Adding visual elements to patient education pamphlets

by Kallen Rutledge on 2024-05-21T08:30:00-03:00 in Citation, Copyright, Health literacy, Images, Patient Education, Patient Pamphlet | 0 Comments

Research shows that including visual elements in written patient education materials can increase patient understanding. This is particularly true for patients with low health literacy. For this reason, many Nova Scotia Health patient education pamphlets include icons, diagrams, and photographs. These visual elements:

  • Add valuable visual information that complements the written text
  • Can increase a reader’s understanding and recall of clinician guidance

The Patient Education Pamphlets team has a small collection of anatomical diagrams and icons available to include in patient education pamphlets. If you need a diagram of a particular body part or system, the team may be able to help you find something suitable. If you would like to add a specific visual element to your pamphlet:

  1. It must add to the reader’s understanding of the content. Additions merely for aesthetics or design will be excluded.
    Remember: Adding icons, diagrams, and photographs increases a pamphlet’s page length and printing costs (particularly if the pamphlet is printed in colour).
  1. It must be representative and respectful of Canada’s diverse populations.
  2. It must follow applicable Canadian copyright law. Find more information about this by visiting the Using Images and Permissions pages of the Copyright subject guide.

Did you know? Nova Scotia Health team members must pay to use stock images from websites like Getty Images, iStock, and Shutterstock. Be cautious when assuming something is “free” to use. An image may be labeled “royalty free”, but still require payment for use. For more information, visit the Copyright subject guide.

Octapharma©. (2021). Fibryga© with water for injection co-pack. Octapharma©. www.octapharma.ca

 Commercial logos and images of specific medical equipment and products can only be used if written permission has been obtained from the equipment or product owners. The Copyright team can help with this.

Questions? Contact the Copyright team at: Copyright@nshealth.ca.

  1. All images submitted for inclusion in a patient education pamphlet must be high resolution. This means they should be greater than 300 pixels per inch or a .jpg file with a file size of around 1 to 1.5 MB.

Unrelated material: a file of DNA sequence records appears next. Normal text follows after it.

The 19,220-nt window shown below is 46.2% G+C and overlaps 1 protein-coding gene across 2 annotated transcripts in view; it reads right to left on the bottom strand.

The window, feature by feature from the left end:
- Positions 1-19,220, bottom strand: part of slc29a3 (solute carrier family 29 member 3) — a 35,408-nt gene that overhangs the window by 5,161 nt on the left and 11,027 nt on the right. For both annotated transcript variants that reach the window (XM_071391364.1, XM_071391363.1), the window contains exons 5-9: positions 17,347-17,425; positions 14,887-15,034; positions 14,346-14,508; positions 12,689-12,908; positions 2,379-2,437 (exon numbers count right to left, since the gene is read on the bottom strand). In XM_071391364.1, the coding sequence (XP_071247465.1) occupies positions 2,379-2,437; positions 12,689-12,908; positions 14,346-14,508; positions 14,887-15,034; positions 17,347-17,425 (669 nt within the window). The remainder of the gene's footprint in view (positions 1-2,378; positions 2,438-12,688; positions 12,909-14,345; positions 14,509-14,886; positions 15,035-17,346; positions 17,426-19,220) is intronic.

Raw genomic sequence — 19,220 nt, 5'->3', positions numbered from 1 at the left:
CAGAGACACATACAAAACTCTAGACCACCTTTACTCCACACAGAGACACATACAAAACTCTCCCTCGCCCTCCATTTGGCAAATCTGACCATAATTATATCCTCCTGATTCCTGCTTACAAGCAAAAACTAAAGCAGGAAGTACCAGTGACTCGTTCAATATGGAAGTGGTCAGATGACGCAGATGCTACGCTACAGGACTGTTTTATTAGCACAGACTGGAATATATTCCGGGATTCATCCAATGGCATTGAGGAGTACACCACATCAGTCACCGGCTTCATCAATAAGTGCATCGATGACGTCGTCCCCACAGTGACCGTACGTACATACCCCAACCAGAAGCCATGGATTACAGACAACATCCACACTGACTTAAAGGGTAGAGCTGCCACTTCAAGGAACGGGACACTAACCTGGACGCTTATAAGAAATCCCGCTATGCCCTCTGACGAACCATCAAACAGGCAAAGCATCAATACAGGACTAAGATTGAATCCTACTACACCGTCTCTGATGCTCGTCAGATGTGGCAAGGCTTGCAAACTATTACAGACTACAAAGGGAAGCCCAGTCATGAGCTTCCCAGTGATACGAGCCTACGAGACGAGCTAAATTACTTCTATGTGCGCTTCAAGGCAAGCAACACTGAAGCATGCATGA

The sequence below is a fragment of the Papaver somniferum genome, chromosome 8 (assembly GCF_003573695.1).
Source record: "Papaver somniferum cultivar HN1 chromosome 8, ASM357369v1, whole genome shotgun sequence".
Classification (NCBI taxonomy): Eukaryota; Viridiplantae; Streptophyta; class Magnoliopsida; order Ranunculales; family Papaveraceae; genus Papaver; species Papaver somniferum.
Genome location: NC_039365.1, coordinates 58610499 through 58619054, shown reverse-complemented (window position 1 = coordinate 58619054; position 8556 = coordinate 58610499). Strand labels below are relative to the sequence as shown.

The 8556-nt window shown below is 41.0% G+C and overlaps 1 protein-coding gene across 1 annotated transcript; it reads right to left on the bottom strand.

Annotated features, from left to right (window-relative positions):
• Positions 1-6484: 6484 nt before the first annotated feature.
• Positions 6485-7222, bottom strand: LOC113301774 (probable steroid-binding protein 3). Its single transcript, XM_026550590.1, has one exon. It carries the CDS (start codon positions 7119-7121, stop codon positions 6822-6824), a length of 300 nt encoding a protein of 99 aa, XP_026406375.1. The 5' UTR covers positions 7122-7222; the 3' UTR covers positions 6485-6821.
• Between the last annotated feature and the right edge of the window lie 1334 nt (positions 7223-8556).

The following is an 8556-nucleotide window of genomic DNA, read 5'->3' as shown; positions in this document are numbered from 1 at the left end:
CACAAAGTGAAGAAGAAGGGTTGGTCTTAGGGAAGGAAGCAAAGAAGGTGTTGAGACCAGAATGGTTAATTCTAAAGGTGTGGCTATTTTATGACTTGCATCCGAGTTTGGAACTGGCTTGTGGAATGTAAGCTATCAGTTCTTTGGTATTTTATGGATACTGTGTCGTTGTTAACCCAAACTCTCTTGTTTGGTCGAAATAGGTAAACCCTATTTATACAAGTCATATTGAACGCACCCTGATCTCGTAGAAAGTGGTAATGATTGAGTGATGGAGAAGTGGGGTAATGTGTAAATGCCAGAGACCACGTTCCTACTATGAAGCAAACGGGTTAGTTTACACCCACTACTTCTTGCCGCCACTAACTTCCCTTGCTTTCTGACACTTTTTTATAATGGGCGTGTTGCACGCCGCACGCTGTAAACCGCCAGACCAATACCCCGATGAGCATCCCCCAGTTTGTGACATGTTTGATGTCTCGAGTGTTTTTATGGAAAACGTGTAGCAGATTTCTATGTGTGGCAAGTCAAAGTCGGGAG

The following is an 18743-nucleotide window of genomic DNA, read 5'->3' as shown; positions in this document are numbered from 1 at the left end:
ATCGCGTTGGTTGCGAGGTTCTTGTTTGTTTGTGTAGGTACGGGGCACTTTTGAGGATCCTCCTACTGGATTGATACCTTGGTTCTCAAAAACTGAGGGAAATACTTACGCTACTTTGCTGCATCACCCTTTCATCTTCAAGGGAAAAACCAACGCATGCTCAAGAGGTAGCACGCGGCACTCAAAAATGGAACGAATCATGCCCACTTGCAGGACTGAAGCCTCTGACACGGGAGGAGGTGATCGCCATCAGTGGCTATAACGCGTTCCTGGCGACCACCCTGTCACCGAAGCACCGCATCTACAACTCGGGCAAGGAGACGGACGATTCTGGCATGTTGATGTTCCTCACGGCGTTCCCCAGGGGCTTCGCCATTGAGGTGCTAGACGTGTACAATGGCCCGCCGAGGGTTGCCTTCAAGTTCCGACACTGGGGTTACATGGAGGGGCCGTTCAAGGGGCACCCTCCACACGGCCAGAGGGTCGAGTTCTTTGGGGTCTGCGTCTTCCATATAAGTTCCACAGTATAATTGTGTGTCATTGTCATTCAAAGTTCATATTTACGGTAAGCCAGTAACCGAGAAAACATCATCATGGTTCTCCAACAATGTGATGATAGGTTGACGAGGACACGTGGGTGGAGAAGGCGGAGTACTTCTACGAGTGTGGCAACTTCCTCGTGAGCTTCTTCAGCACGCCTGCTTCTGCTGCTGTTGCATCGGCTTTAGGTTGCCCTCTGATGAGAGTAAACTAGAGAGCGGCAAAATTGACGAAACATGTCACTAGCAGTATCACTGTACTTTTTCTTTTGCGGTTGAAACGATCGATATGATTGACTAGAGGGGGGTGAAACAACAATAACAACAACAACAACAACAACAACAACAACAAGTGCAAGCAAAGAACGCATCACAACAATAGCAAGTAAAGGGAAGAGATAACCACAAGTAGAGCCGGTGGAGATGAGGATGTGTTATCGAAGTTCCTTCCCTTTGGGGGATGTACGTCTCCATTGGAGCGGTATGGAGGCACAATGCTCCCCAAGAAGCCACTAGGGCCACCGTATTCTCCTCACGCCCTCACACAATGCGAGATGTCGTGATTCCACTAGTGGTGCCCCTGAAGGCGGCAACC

TIP To avoid your image being compressed when sending, do not add it to a Word document; send it as an email attachment or use MOVEIt (https://sfts1.gov.ns.ca/) to share the file(s) with a Patient Education Pamphlets team member (Important: the email account Pamphlets@nshealth.ca cannot receive MOVEit files).

Many Canadians struggle to read and understand health information. Adding visual elements to patient education pamphlets is one way to help improve communication between health care providers and patients, and help the material be more inclusive of those with low health literacy.

The Patient Education Pamphlets Team is happy to help make sure your patient education materials are easy to read and understand, including helping you choose the right icons, diagrams, or photographs. Reach out to us at Pamphlets@nshealth.ca or visit the Content Creator Toolkit to get started.


1. Park, J., & Zuniga, J. (2016). Effectiveness of using picture-based health education for people with low health literacy: An integrative review. Cogent Medicine, 3(1). https://doi.org/10.1080/2331205X.2016.1264679

2. Schubbe, D., Scalia, P., Yen, R. W., Saunders, C. H., Cohen, S., Elwyn, G., van den Muijsenbergh, M., & Durand, M.-A. (2020). Using pictures to convey health information: A systematic review and meta-analysis of the effects on patient and consumer health behaviors and outcomes. Patient Education and Counseling, 103(10), 1935–1960. https://doi.org/10.1016/j.pec.2020.04.010

3. Tiwari, R. R., Pandey, B., & Chaudhari, K. S. (2023). Image-Based Communication for Strengthening Patient Health Education in Rural and Underserved Settings. Cureus, 15(7), e41279. https://doi.org/10.7759/cureus.41279

Kallen Rutledge

Librarian Educator, Patient Education Pamphlets Lead
Nova Scotia Hospital, Central Zone

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